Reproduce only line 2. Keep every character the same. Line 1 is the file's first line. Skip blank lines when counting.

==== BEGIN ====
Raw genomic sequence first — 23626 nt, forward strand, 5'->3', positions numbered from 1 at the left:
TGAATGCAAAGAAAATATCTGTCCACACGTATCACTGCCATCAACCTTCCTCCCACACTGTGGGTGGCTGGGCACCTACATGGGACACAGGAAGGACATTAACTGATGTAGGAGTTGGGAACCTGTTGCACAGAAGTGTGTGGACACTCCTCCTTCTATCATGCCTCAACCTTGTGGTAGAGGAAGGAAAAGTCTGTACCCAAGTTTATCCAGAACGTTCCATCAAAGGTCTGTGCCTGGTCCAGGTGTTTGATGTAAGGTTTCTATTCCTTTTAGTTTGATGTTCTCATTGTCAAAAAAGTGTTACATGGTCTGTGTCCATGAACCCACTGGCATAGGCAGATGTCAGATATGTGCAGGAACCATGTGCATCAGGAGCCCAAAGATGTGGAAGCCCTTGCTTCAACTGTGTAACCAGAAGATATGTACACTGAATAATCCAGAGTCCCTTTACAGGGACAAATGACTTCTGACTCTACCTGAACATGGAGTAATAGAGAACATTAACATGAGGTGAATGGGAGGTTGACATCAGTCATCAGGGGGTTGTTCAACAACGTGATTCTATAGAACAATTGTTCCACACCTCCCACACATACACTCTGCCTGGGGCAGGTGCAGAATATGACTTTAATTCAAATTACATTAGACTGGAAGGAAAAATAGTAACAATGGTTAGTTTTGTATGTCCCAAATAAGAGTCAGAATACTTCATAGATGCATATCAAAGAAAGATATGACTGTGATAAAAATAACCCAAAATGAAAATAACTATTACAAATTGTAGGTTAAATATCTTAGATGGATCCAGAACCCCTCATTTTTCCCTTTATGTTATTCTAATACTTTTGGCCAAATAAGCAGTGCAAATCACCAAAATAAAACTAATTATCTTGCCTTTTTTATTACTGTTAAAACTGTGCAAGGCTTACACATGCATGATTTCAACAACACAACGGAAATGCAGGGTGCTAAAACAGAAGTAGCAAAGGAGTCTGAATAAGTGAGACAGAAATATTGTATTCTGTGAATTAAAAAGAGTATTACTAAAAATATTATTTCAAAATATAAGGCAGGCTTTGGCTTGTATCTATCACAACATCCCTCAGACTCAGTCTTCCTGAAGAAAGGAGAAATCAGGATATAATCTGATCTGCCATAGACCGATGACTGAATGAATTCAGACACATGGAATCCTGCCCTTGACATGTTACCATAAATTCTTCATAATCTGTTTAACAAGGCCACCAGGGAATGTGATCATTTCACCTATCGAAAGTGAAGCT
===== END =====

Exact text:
TGAATGCAAAGAAAATATCTGTCCACACGTATCACTGCCATCAACCTTCCTCCCACACTGTGGGTGGCTGGGCACCTACATGGGACACAGGAAGGACATTAACTGATGTAGGAGTTGGGAACCTGTTGCACAGAAGTGTGTGGACACTCCTCCTTCTATCATGCCTCAACCTTGTGGTAGAGGAAGGAAAAGTCTGTACCCAAGTTTATCCAGAACGTTCCATCAAAGGTCTGTGCCTGGTCCAGGTGTTTGATGTAAGGTTTCTATTCCTTTTAGTTTGATGTTCTCATTGTCAAAAAAGTGTTACATGGTCTGTGTCCATGAACCCACTGGCATAGGCAGATGTCAGATATGTGCAGGAACCATGTGCATCAGGAGCCCAAAGATGTGGAAGCCCTTGCTTCAACTGTGTAACCAGAAGATATGTACACTGAATAATCCAGAGTCCCTTTACAGGGACAAATGACTTCTGACTCTACCTGAACATGGAGTAATAGAGAACATTAACATGAGGTGAATGGGAGGTTGACATCAGTCATCAGGGGGTTGTTCAACAACGTGATTCTATAGAACAATTGTTCCACACCTCCCACACATACACTCTGCCTGGGGCAGGTGCAGAATATGACTTTAATTCAAATTACATTAGACTGGAAGGAAAAATAGTAACAATGGTTAGTTTTGTATGTCCCAAATAAGAGTCAGAATACTTCATAGATGCATATCAAAGAAAGATATGACTGTGATAAAAATAACCCAAAATGAAAATAACTATTACAAATTGTAGGTTAAATATCTTAGATGGATCCAGAACCCCTCATTTTTCCCTTTATGTTATTCTAATACTTTTGGCCAAATAAGCAGTGCAAATCACCAAAATAAAACTAATTATCTTGCCTTTTTTATTACTGTTAAAACTGTGCAAGGCTTACACATGCATGATTTCAACAACACAACGGAAATGCAGGGTGCTAAAACAGAAGTAGCAAAGGAGTCTGAATAAGTGAGACAGAAATATTGTATTCTGTGAATTAAAAAGAGTATTACTAAAAATATTATTTCAAAATATAAGGCAGGCTTTGGCTTGTATCTATCACAACATCCCTCAGACTCAGTCTTCCTGAAGAAAGGAGAAATCAGGATATAATCTGATCTGCCATAGACCGATGACTGAATGAATTCAGACACATGGAATCCTGCCCTTGACATGTTACCATAAATTCTTCATAATCTGTTTAACAAGGCCACCAGGGAATGTGATCATTTCACCTATCGAAAGTGAAGCT